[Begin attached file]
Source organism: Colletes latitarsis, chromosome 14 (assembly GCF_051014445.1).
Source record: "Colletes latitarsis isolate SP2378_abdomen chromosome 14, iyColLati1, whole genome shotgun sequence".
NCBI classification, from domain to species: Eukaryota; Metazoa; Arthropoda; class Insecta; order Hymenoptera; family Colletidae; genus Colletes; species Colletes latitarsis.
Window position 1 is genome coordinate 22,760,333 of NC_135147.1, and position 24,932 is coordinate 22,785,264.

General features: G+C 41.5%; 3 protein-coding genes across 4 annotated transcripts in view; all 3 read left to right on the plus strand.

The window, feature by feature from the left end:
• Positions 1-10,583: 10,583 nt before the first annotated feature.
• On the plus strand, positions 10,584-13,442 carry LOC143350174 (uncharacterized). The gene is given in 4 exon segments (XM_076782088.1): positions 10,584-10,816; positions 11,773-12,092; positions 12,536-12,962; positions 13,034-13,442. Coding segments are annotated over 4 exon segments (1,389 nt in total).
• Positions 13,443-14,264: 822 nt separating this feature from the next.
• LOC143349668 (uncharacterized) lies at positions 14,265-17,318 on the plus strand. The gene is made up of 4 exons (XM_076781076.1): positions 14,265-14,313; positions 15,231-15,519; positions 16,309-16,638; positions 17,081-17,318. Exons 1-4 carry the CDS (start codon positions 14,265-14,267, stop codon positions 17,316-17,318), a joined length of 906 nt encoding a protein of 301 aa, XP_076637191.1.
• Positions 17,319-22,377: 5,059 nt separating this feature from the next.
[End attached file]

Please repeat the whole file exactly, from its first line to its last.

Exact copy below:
Source organism: Colletes latitarsis, chromosome 14 (assembly GCF_051014445.1).
Source record: "Colletes latitarsis isolate SP2378_abdomen chromosome 14, iyColLati1, whole genome shotgun sequence".
NCBI classification, from domain to species: Eukaryota; Metazoa; Arthropoda; class Insecta; order Hymenoptera; family Colletidae; genus Colletes; species Colletes latitarsis.
Window position 1 is genome coordinate 22,760,333 of NC_135147.1, and position 24,932 is coordinate 22,785,264.

General features: G+C 41.5%; 3 protein-coding genes across 4 annotated transcripts in view; all 3 read left to right on the plus strand.

The window, feature by feature from the left end:
• Positions 1-10,583: 10,583 nt before the first annotated feature.
• On the plus strand, positions 10,584-13,442 carry LOC143350174 (uncharacterized). The gene is given in 4 exon segments (XM_076782088.1): positions 10,584-10,816; positions 11,773-12,092; positions 12,536-12,962; positions 13,034-13,442. Coding segments are annotated over 4 exon segments (1,389 nt in total).
• Positions 13,443-14,264: 822 nt separating this feature from the next.
• LOC143349668 (uncharacterized) lies at positions 14,265-17,318 on the plus strand. The gene is made up of 4 exons (XM_076781076.1): positions 14,265-14,313; positions 15,231-15,519; positions 16,309-16,638; positions 17,081-17,318. Exons 1-4 carry the CDS (start codon positions 14,265-14,267, stop codon positions 17,316-17,318), a joined length of 906 nt encoding a protein of 301 aa, XP_076637191.1.
• Positions 17,319-22,377: 5,059 nt separating this feature from the next.